Piano Concerto No. 1 (Brahms)

Piano Concerto No. 1First Piano ConcertoPiano Concerto No. 1 in D minor
Brahms's First Piano Concerto in D minor (pub 1861) was the result of an immense amount of work on a mass of material originally intended for a symphony.
The result was a work in the more usual three-movement concerto structure.

Rondo

rondo formRondeaurondeaux
Final movements are often in rondo form, as in J.S. Bach's E Major Violin Concerto.
Cedric Thorpe Davie is one author, however, who considers the ritornello form the ancestor, not of the rondo form, but of the classical concerto form (which also occurs, as a form, in many a classical-era aria.)

Philip Glass

GlassPhillip GlassGlass, Philip
Other composers of major violin concertos include John Adams, Samuel Barber, Benjamin Britten, Peter Maxwell Davies, Miguel del Aguila, Philip Glass, Cristóbal Halffter, György Ligeti, Frank Martin, Bohuslav Martinů, Carl Nielsen, Walter Piston, Alfred Schnittke, Jean Sibelius, Ralph Vaughan Williams, William Walton,
He has written numerous operas and musical theatre works, twelve symphonies, eleven concertos, eight string quartets and various other chamber music, and film scores.

John Williams

Johnny WilliamsJohn T. WilliamsWilliams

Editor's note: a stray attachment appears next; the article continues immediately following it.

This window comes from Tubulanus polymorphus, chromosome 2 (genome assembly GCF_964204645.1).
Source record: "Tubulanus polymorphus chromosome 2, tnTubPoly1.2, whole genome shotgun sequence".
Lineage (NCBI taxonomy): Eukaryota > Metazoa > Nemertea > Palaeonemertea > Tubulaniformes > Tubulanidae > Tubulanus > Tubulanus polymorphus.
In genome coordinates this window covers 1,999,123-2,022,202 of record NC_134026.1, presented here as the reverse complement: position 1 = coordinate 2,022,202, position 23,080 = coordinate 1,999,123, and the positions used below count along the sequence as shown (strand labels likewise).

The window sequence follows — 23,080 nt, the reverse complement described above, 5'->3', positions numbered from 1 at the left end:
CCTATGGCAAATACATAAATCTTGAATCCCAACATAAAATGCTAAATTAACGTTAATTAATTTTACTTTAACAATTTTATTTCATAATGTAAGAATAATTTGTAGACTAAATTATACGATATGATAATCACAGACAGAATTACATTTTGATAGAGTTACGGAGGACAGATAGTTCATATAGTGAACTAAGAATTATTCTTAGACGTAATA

John Williams and Roger Sessions.
Williams has also composed numerous classical concertos and other works for orchestral ensembles and solo instruments.

Trumpet Concerto (Haydn)

Trumpet ConcertoTrumpet Concerto in E flat majorHaydn's Trumpet Concerto
Haydn wrote an important trumpet concerto and a Sinfonia Concertante for violin, cello, oboe and bassoon as well as two horn concertos.
The work is composed in three movements (typical of a Classical period concerto), they are marked as followed:

Baroque

Baroque styleBaroque eraBaroque period
The concerto began to take its modern shape in the late-Baroque period, beginning with the concerto grosso form developed by Arcangelo Corelli.
New forms were invented, including the concerto and sinfonia.

Joseph Jongen

JongenJongen, JosephJ.Jongen
The instrument was also popular with composers of the Franco-Belgian tradition: Saint-Saëns and Vieuxtemps wrote two cello concertos each and Lalo and Jongen one.
From his teens to his seventies Jongen composed a great deal, including symphonies, concertos (for cello, for piano and for harp), chamber music (notably a late string trio and three string quartets), and songs, some with piano, others with orchestra.